Cook Time 15 minutes
Total Time 20 minutes
Servings 2

Ingredients

  • Tortilla Chips
  • 1/4 cup Shredded Cheese
  • 1/4 - 1/2 cup Black Beans rinsed and drained
  • Salsa
  • Arugula
  • Southwestern Style Ranch Salad Dressing

Instructions

  1. Line a small baking pan with foil
  2. Place a single layer of chips on the foil, keeping them close together so very little foil shows through.
  3. Add a light layer of black beans, and top that with salsa.
  4. Sprinkle with shredded cheese evenly so everything gets a little.
  5. Place this dish in a cold oven, and turn oven to Bake, 350 degrees. *See first note below
  6. Bake until oven hits preheated temperature, switch to broil. *See second note below.
  7. Remove from oven when cheese and chips are browned and crispy.
  8. Top generously with arugula, sparingly with Southwestern style ranch dressing.

Recipe Notes

  1. I call this cooking method "Two-Stage" cooking, which is I'm using the pre-heating of the oven to warm all the ingredients and then switching over to broil to blast them at the last second. I find if I just broil the nachos, the tops are good, but the beans are cold.
  2. When the nachos are in the first stage of cooking, you've got freedom to do something else, since the oven will beep (or in our case play a song) when it's at 350 degrees. However, when you switch to broil, DO NOT LEAVE the oven, not even for a second. These go from "almost there" to carbon in as long as it takes you to look up that just one more thing on the computer.

 

Couch Mix

Our version of the snack mix known as “Chex Mix”

I’ve previously admitted to my weakness for onion chip dip. The quick review – I love that stuff so much I have to put it on lock down and only eat it from Thanksgiving through New Year’s (with two exceptions  – Super Bowl and Daytona 500 weekends).

I have a similar control issue with the snack mix that is universally called Chex Mix, whether or not it actually uses the brand name cereals.

Last year, we took a look at what we were actually eating in that mix, and changed up the recipe. I can’t realistically call it healthier, but I’d be willing to call it “betterfied.” And because it now packs more nutrition and way more fiber than most snacks, I’ve removed it from the quarantine calendar system.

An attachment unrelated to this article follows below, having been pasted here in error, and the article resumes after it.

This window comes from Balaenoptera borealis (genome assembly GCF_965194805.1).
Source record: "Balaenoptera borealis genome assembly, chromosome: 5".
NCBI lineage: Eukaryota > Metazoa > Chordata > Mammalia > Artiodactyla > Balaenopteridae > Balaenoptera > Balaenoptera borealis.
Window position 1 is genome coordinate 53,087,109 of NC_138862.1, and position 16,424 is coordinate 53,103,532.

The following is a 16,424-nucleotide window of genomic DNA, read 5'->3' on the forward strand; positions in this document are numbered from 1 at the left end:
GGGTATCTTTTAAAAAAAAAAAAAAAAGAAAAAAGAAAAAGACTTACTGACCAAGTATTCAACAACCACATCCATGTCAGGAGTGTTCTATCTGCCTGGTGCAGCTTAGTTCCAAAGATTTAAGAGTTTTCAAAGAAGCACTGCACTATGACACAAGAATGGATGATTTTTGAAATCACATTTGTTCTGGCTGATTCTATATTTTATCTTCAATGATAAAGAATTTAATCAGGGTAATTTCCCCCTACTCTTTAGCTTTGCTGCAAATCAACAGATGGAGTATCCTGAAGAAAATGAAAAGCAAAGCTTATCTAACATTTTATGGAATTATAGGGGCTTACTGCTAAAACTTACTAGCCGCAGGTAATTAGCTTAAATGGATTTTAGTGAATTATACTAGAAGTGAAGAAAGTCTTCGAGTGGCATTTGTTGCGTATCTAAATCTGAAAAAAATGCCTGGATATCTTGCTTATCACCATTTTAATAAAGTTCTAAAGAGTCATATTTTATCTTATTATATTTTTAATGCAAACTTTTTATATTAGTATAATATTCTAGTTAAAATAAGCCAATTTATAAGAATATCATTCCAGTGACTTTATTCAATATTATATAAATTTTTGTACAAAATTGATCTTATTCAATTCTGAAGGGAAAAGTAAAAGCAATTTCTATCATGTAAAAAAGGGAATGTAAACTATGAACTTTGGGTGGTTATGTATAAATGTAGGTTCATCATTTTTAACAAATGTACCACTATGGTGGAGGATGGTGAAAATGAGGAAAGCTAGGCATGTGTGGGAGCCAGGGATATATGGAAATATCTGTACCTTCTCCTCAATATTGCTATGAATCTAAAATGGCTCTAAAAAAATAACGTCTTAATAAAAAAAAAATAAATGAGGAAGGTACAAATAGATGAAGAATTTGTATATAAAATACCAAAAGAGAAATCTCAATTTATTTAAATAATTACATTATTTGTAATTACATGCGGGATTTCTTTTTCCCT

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Coonhound Caviar

A dump and mix recipe using black beans and diced tomatoes with green chiles

A good bit of my kitchen repertoire is based on dump and run recipes. You know the technique – a couple of cans of easy to acquire ingredients, combined with a few fresh ones, some time in the fridge or on the stove, and voila!

This one is extremely loosely based on a dish a co-worker brought to a potluck. Known as Texas Caviar or Cowboy Caviar, there are literally hundreds of recipes out there.  It’s usually presented as a side salad or a dip for Fritos or those bowl shaped Tostitos.

The problem with all of them is they are loaded with a lot of fat, salt and high carb items. A few years ago, we radically changed our food plan because we were dealing with the carb counting challenge that a Type 2 Diabetes diagnosis brings. (BIG DISCLAIMER: I am not a doctor or a nutritionist. Consult one or both for best management of a major health condition).

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Roasted Chickpeas

A quick, spicy dish

Roasted chickpeas (or garbanzo beans) are another one of those recipes that is more of technique than an actual list of steps and measurements.

And it’s been posted in some form or another all over the food blogs.

But I’m going to put it here at SuzerSpace, too, because it’s a staple in our house.

It ticks all the boxes – super simple to make, inexpensive, tasty and good for you.

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Super easy hummus

An easy dip from a few basic ingredients

Hummus is a bit of a head scratcher.

It’s been around forever, but suddenly a few years ago became the new “IT” food.

At the grocery store, a small container starts at $3.99 and goes up considerably if it has other high fashion ingredients (use the words artisan and roasted and you can add at least another dollar).

Food bloggers and their commenters have gone crazy as well, posting recipes with multiple steps and heated arguments about whether a Vitamix is better than a food processor. Don’t even get me started on the remove-the-skins vs. leave-the-skins debates. (Honestly, I fell for it, and used to skin them, but at least for me, the difference isn’t worth the work).

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Healthier Onion Dip Mix

I don’t have much of a sweet tooth. But put me near the dip and chips, and watch out. I like it so much that we had to institute “Dip Mix Season” which runs from Thanksgiving Day to New Year’s Day. There are two additional periods of legal dip mix use- Super Bowl Weekend and Daytona 500 weekend. Consuming dip outside of those calendar dates is frowned upon.

This past year, I stumbled upon an idea to make dip mix healthier. Not healthy. Just a little less bad. The easy swap was using cottage cheese for sour cream.